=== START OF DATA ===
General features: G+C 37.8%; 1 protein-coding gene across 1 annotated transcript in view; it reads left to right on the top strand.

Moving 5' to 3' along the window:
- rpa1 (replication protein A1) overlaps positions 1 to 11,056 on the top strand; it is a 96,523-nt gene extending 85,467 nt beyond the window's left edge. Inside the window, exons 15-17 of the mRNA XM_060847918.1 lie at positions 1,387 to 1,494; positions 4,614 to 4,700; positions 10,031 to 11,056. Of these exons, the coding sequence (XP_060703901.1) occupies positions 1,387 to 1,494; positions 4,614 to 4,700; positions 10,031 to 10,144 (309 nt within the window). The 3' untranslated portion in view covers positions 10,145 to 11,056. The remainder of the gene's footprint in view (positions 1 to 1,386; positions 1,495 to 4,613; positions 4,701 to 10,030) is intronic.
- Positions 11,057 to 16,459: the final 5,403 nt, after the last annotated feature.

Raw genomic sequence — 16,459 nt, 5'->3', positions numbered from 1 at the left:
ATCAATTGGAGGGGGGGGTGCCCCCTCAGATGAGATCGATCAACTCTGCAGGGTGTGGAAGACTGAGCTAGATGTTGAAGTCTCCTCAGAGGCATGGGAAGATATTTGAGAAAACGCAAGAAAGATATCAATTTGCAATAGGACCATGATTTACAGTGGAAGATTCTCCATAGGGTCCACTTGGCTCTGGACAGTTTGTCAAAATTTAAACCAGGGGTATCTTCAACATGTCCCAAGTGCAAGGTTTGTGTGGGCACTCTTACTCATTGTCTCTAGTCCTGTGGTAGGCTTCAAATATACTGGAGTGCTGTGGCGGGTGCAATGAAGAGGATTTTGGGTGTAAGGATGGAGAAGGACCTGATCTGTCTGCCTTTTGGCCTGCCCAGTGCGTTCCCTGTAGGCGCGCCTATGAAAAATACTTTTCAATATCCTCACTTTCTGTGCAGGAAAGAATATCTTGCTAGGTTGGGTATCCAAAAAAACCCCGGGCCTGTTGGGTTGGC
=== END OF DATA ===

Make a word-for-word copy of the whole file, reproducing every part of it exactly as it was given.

General features: G+C 37.8%; 1 protein-coding gene across 1 annotated transcript in view; it reads left to right on the top strand.

Moving 5' to 3' along the window:
- rpa1 (replication protein A1) overlaps positions 1 to 11,056 on the top strand; it is a 96,523-nt gene extending 85,467 nt beyond the window's left edge. Inside the window, exons 15-17 of the mRNA XM_060847918.1 lie at positions 1,387 to 1,494; positions 4,614 to 4,700; positions 10,031 to 11,056. Of these exons, the coding sequence (XP_060703901.1) occupies positions 1,387 to 1,494; positions 4,614 to 4,700; positions 10,031 to 10,144 (309 nt within the window). The 3' untranslated portion in view covers positions 10,145 to 11,056. The remainder of the gene's footprint in view (positions 1 to 1,386; positions 1,495 to 4,613; positions 4,701 to 10,030) is intronic.
- Positions 11,057 to 16,459: the final 5,403 nt, after the last annotated feature.

Raw genomic sequence — 16,459 nt, 5'->3', positions numbered from 1 at the left:
ATCAATTGGAGGGGGGGGTGCCCCCTCAGATGAGATCGATCAACTCTGCAGGGTGTGGAAGACTGAGCTAGATGTTGAAGTCTCCTCAGAGGCATGGGAAGATATTTGAGAAAACGCAAGAAAGATATCAATTTGCAATAGGACCATGATTTACAGTGGAAGATTCTCCATAGGGTCCACTTGGCTCTGGACAGTTTGTCAAAATTTAAACCAGGGGTATCTTCAACATGTCCCAAGTGCAAGGTTTGTGTGGGCACTCTTACTCATTGTCTCTAGTCCTGTGGTAGGCTTCAAATATACTGGAGTGCTGTGGCGGGTGCAATGAAGAGGATTTTGGGTGTAAGGATGGAGAAGGACCTGATCTGTCTGCCTTTTGGCCTGCCCAGTGCGTTCCCTGTAGGCGCGCCTATGAAAAATACTTTTCAATATCCTCACTTTCTGTGCAGGAAAGAATATCTTGCTAGGTTGGGTATCCAAAAAAACCCCGGGCCTGTTGGGTTGGC